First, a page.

R1 Success Story: Richmond Creamery, Richmond, Vt.
EPA Grant Recipient:
‐ Vermont Agency of Commerce and Community Development
‐ Vermont Department of Environmental Conservation
‐ Chittenden County Regional Planning Commission
‐ Northwest Regional Planning Commission
‐ Rutland Regional Planning Commission
Assessment, Revolving Loan Fund, 128a State/Tribal Funding
Dairy processing facility
Multi‐use and Commercial Space
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Brownfields Success Story: Richmond Creamery, Richmond, Vermont (pdf)
An environmentally sustainable development being created on the site of a former dairy factory in Richmond, Vermont, has brought new businesses to the heart of this town of 5,000 people with the help of a Vermont‐led program. The development at the former Richmond Creamery site was selected to receive support from the Brownfield Economic Revitalization Alliance (BERA), which joins government agencies and private investors in a team effort to revitalize high‐priority brownfield properties. The Richmond Creamery site is also the first project supported by the alliance where the cleanup and redevelopment have been completed.
The new environmentally sustainable development is bringing new housing and businesses to the heart of this town of 5,000 people. It is giving residents a chance to live, work and enjoy village life just minutes away from the city of Burlington, the mountains and Interstate 89. The Creamery, which once employed over 150 people, closed in 1999 after 100 years of operation. The loss of this employer was a blow to the community, but the need for residences and commercial space in the village center has grown over the years. A team of local, state and federal agencies, along with private investors, worked together to allow the multi‐phase redevelopment of the Richmond Creamery site, including demolition of the remnants of the old buildings and construction of up to 60,000 square feet of apartments and commercial space.
Priming the Property for Redevelopment
The old creamery sat unused and derelict for two decades. Contaminants on the property included ammonia refrigeration tanks, asbestos and lead paint in the dilapidated buildings, and heavy metals and toxic chemicals in the soil. The buildings were in various stages of disrepair, becoming increasingly dangerous to residents, and posed a threat of materials containing lead and asbestos being released into the environment.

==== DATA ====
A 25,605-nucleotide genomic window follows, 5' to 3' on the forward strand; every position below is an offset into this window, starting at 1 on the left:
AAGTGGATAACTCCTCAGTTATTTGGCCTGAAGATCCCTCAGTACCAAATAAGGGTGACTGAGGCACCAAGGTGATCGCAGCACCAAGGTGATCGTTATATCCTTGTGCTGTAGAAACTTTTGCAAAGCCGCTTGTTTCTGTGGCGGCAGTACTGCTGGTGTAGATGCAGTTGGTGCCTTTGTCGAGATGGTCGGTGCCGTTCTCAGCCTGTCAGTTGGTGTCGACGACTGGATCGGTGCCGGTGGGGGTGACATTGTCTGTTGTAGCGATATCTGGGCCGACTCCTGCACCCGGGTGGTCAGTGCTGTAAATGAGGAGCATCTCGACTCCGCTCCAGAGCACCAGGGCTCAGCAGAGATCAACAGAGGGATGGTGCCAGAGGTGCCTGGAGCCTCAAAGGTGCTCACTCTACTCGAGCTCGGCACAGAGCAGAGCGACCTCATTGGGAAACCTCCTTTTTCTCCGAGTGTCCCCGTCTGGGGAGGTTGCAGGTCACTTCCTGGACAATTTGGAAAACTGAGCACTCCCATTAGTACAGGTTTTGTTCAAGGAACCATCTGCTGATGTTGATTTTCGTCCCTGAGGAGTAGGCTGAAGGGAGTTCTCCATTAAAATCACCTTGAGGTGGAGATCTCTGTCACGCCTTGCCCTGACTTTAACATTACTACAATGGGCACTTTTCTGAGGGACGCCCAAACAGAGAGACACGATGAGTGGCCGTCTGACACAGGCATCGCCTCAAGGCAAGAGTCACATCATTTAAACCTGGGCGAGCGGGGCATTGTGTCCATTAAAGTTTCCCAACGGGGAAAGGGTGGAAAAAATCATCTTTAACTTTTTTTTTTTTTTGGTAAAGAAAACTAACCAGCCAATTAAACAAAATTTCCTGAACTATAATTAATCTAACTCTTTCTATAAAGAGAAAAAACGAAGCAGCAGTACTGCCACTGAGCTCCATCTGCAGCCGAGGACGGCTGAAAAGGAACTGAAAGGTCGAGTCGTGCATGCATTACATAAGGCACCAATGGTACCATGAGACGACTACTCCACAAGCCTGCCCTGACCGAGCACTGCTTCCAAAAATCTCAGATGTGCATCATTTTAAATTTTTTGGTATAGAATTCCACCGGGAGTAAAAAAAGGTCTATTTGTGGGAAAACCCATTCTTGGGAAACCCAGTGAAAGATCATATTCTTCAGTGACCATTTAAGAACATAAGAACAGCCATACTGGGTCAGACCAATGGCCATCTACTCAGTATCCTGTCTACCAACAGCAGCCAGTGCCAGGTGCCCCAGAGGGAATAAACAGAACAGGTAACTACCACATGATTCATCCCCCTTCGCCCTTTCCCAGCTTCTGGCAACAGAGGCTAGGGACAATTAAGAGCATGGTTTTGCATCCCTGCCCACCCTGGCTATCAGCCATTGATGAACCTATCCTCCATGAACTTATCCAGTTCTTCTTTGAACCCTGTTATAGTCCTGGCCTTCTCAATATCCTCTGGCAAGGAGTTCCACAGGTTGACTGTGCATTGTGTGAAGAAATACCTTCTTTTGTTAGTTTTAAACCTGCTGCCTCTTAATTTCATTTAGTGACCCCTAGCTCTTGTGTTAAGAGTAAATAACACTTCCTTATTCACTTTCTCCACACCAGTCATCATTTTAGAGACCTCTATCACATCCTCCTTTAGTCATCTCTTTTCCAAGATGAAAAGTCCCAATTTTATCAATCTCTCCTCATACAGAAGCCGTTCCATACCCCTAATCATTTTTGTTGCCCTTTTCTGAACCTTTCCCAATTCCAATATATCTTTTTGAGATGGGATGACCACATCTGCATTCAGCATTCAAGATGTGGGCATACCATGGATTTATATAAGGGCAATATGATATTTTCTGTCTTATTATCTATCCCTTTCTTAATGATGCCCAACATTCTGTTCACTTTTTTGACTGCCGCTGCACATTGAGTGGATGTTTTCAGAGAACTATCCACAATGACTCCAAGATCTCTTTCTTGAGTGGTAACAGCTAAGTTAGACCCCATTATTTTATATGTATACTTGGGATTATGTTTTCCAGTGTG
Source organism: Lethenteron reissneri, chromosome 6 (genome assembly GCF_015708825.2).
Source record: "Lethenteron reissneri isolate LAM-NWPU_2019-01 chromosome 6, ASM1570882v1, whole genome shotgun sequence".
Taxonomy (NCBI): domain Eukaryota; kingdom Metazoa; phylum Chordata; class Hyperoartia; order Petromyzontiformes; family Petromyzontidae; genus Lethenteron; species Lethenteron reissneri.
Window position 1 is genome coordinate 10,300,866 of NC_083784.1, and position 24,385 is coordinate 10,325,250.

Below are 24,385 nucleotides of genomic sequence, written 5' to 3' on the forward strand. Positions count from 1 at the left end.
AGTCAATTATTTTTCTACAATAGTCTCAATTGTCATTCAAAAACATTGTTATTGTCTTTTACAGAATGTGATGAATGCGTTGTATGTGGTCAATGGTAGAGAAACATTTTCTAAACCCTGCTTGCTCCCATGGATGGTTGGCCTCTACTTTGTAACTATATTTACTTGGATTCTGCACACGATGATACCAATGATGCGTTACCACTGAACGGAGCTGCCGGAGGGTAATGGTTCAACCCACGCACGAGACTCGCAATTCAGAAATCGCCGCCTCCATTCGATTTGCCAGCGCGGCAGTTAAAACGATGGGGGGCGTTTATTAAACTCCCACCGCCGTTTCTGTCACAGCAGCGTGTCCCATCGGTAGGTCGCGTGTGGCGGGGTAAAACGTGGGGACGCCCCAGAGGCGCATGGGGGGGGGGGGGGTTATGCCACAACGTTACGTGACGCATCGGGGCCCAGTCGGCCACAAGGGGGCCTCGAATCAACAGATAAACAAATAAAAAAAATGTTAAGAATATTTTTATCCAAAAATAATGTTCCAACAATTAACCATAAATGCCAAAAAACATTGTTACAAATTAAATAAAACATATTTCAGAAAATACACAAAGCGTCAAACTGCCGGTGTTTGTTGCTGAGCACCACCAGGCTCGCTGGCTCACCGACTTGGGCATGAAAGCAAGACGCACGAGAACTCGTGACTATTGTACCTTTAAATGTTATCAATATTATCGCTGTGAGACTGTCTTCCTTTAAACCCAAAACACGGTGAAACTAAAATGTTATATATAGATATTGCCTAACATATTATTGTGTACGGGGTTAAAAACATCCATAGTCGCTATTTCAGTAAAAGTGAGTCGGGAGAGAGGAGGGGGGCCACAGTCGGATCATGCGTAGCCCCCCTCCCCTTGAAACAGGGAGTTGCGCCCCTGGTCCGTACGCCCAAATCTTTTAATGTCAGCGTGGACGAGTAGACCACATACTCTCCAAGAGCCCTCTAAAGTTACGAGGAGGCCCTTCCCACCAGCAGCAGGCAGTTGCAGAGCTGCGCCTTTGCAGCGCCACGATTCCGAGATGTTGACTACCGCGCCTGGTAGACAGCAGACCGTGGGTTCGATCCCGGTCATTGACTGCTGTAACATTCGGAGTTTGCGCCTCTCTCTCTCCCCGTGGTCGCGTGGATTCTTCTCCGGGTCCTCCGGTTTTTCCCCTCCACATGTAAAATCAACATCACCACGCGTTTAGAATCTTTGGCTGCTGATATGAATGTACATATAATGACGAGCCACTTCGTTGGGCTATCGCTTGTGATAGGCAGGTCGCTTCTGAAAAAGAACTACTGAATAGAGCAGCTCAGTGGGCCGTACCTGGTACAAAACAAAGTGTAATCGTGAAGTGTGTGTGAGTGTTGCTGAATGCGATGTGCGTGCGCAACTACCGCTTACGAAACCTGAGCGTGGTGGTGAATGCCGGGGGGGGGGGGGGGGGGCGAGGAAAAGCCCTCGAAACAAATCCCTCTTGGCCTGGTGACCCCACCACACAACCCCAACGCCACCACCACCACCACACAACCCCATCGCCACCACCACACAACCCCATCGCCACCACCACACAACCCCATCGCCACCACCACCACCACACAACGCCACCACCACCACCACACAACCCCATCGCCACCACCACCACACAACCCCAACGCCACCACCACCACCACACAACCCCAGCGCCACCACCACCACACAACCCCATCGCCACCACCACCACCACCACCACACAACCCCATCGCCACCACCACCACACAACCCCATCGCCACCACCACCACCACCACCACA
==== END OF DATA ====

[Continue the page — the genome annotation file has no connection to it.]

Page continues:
The Town of Richmond in 2014 passed interim zoning in order to ease the way for development and help attract developers. The State of Vermont prioritized the project for Brownfields and other funding based on its designation as a Brownfield Economic Revitalization Alliance site in 2015. This project is a great example of collaboration among a long list of partners including the Alliance, state and federal agencies, regional development corporations, regional planning commissions, nonprofits, municipal representatives and private sector developers.
EPA's total investment of $110,000 in Brownfields funding helped cover a substantial portion of the $1.3 million needed to assess and clean‐up the contamination at the site. This allowed Vermonters to see a path forward for turning a derelict brownfield in the downtown of a quaint Vermont village into a vibrant, environmentally friendly mixed‐use development that could drive the economic viability of the community.
"The primary reason we are now able to drive economic opportunities in Richmond, Vermont is the Brownfield funding provided to mitigate the high cost of the clean‐up. Of course, there were other elements that ensured the success but, without the brownfield funding, no financial institution, private or public investor would have been able to justify the costs of the brownfield clean‐up. The economics would have been upside down and the property would continue to be un‐used and dangerous for the environment and our community. Brownfields funding is a vital element to ensure that projects like the Creamery are viable and offer economic opportunity to businesses, communities and residents. We, and the community of Richmond, are grateful and honored to have received the support and hope that our success paves the way for other projects and communities."Josi Kytle, Partner
The first building is complete and has 14 apartments and almost 6,000 square feet of commercial space, with 70 percent of the commercial space leased. Tenants include a national environmental testing company, a co‐working office and public gym. With a major housing shortage in Vermont ‐especially for smaller, lower costs units – a long list of residents have expressed interest. Construction is pending for the second building, which will add another 36,000 square feet and up to 30 apartments. The third phase is slated to add two more buildings totaling another 25,000 square feet.
The new building was constructed with environmentally friendly practices and a goal of minimizing its impact on the environment. The first building will be fully net zero through solar arrays on the roof and on a 40‐car parking canopy and future solar is planned in conjunction with future buildings. The building was designed to achieve Efficiency Vermont's highest level of building standards for energy efficiency & utilization and to reduce waste. Finally, local sourcing of construction materials reduced travel and shipping impacts and provided revenue and benefits to local businesses.